# 220-440 3 phase open delta?

Suppose I have two single phase transformers, call them A and B, each configured to step down 440 to 220. Ignoring any ground connections, and
defining the primary connections as H1A, H2A, H1B, H2B and the secondary connections as X1A, X2A, X1B, X2B, I am considering running both transformers backwards in open delta to step up my shop-made 220 3 phase power to 440.
I drew a rough sketch: www.tinyisland.com/images/temp/xformers.pdf
If I have my 3 220 power connections labeled L1, L2, L3, and my 3 440 load connections labeled X1, X2, X3, can anyone tell me how exactly to connect these transformers in open delta?
Also, I'm wondering how much to derate the power ratings. There are two factors, one is that I'm running the transformer backwards which normally loses some efficiency; the other is that the open-delta derates the power to 57% of the total kVA, right?
Thanks!
Grant Erwin
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Grant Erwin wrote:

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No need for that first factor. A transformer is just as efficient either way
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if it's 98% efficient stepping down, it's 98% efficient stepping up. (But a
small step down transformer will have extra turns on the low side to
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As I recall, it was something like 60 or 66% power. Common on secure sites - police, army... delta-delta allowing a lost line in or out and still run ok.
Should work just fine. I do full 3-phase like that - Using 3 large and 3 low voltage ones that subtract some voltage. (IIRC).
The inputs can be delta or wye the output in open delta or inverted V. Martin
Martin H. Eastburn @ home at Lions' Lair with our computer lionslair at consolidated dot net TSRA, Life; NRA LOH & Endowment Member, Golden Eagle, Patriot"s Medal. NRA Second Amendment Task Force Charter Founder IHMSA and NRA Metallic Silhouette maker & member. http://lufkinced.com /
Grant Erwin wrote:

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Grant Erwin wrote:

Not sure, but I think one noticeable difference will be an increased no-load power loss when running the transformer in reverse. Don Foreman or Bob Swinney may be able to help you with numbers.
Best wishes,
Chris
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Thanx for the ref., Chris. I am drawing a blank as to "numbers". As a WAG, suppose it to function the same as any other 3-phase open delta. However, the transformers and load will become part of an RPC network. Accordingly, "tweaking" for voltage balance of the new network would be in order.
Bob Swinney

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On 9 Apr 2007 22:42:17 -0700, "Christopher Tidy"

Efficiency should be about the same in either direction.
The 57% derating factor might be right, but I don't see where it comes from. Seems to me it would be 67%. The vector sum of the two xfmr voltages is the same as a third xfmr of proper phase would have if it were present, so all of the phase voltages are the same either way. In one case 3 xfmrs carry the total (symmetrical) load while in the other case 2 do, so the two-xfmr setup can handle 2/3 (67%) of what a three xfmr setup can.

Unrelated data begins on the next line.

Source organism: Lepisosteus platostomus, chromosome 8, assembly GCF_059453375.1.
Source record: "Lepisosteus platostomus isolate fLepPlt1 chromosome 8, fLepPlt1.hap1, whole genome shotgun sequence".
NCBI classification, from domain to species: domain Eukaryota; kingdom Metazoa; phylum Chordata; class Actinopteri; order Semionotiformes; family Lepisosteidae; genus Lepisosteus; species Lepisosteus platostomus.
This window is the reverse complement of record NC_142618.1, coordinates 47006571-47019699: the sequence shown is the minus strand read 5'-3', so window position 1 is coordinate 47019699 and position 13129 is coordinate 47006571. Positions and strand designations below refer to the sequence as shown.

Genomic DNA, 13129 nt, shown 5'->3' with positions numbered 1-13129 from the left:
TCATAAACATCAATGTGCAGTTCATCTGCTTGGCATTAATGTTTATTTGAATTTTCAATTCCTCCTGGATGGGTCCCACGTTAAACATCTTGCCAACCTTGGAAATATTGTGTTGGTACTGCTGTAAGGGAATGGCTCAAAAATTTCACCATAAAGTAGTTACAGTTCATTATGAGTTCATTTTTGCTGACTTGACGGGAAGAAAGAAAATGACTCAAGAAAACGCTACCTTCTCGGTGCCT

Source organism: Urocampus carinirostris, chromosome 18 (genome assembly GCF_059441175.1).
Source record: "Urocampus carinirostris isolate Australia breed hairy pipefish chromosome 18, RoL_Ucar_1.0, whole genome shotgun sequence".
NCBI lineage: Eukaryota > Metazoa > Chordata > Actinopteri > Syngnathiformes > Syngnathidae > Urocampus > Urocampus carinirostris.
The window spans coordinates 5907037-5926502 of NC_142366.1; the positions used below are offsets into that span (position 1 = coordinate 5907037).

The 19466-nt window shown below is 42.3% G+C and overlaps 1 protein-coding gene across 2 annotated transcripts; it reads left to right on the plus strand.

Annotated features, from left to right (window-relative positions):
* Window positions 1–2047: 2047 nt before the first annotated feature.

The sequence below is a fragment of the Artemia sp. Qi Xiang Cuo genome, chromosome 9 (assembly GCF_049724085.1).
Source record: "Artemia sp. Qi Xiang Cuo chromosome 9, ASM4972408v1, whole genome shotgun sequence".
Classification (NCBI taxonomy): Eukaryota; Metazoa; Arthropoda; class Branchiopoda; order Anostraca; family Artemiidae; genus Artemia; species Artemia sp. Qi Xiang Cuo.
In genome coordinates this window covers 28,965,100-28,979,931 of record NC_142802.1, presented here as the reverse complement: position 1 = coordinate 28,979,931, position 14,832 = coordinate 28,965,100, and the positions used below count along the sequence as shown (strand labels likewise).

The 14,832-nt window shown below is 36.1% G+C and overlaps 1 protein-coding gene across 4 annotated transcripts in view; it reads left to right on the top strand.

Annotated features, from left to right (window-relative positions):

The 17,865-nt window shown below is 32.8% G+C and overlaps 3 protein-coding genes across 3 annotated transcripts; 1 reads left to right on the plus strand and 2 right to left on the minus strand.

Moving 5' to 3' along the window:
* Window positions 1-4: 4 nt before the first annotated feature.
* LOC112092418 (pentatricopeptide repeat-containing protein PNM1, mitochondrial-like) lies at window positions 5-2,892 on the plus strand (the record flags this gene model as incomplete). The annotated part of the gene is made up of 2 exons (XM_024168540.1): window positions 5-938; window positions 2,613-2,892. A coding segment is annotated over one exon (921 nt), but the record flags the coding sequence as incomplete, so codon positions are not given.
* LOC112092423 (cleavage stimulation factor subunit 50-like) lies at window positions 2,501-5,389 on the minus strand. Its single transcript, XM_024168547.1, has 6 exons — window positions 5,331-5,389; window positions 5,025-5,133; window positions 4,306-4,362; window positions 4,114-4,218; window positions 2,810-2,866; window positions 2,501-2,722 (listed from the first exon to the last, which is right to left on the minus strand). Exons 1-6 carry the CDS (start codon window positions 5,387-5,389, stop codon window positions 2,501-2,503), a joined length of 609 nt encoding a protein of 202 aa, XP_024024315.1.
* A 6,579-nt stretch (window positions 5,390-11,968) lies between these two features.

I've assumed a symmetrical balanced load. If ratings must accomodate unbalanced loads then the derate factor would be different.
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Grant Erwin wrote:

L1 to X1A L2 to X2A & X1B L3 to X2B X1 to H1A X2 to H2A & H1B X3 to H2B
The connection is relatively ineffcient where three-phase loads predominate since it has only 86.6% of the rating of the two units making up the three-phase bank. It also has only 57.7% of the three-phase rating of a closed delta-delta bank of three units.
Don
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Don Murray wrote:

Thanks, Don! Would it be common or desirable to ground any point in this connection scheme? I read that it's good to ground something in a transformer if only to drain off static electricity. But you can find a lot of BS on the Internet too.
Grant
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Grant Erwin wrote:

On floating delta ckts in plants, the procedure is to run three light bulbs to ground. If a short to ground develops in any equipment, one light bulb will burn a lot brighter than the others, indication a ground fault. This is an old system but it will work fine. Newer systems are all electronic and wired directly into the main breaker, but they cost thousands of dollars.
John
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Grant Erwin wrote:

Grant,
I really can't speak to grounding, as I'm not that familiar with the NEC. My background is as a high voltage troubleshooter. But I would think all that you would need is a green safety ground to all your transformers and equipment.
Also I don't know if it would make a difference if your manufactured phase is L2, as opposed to L1 or L3. In any case, I think "tweaking" like Robert Swinney suggested would be in order.
Don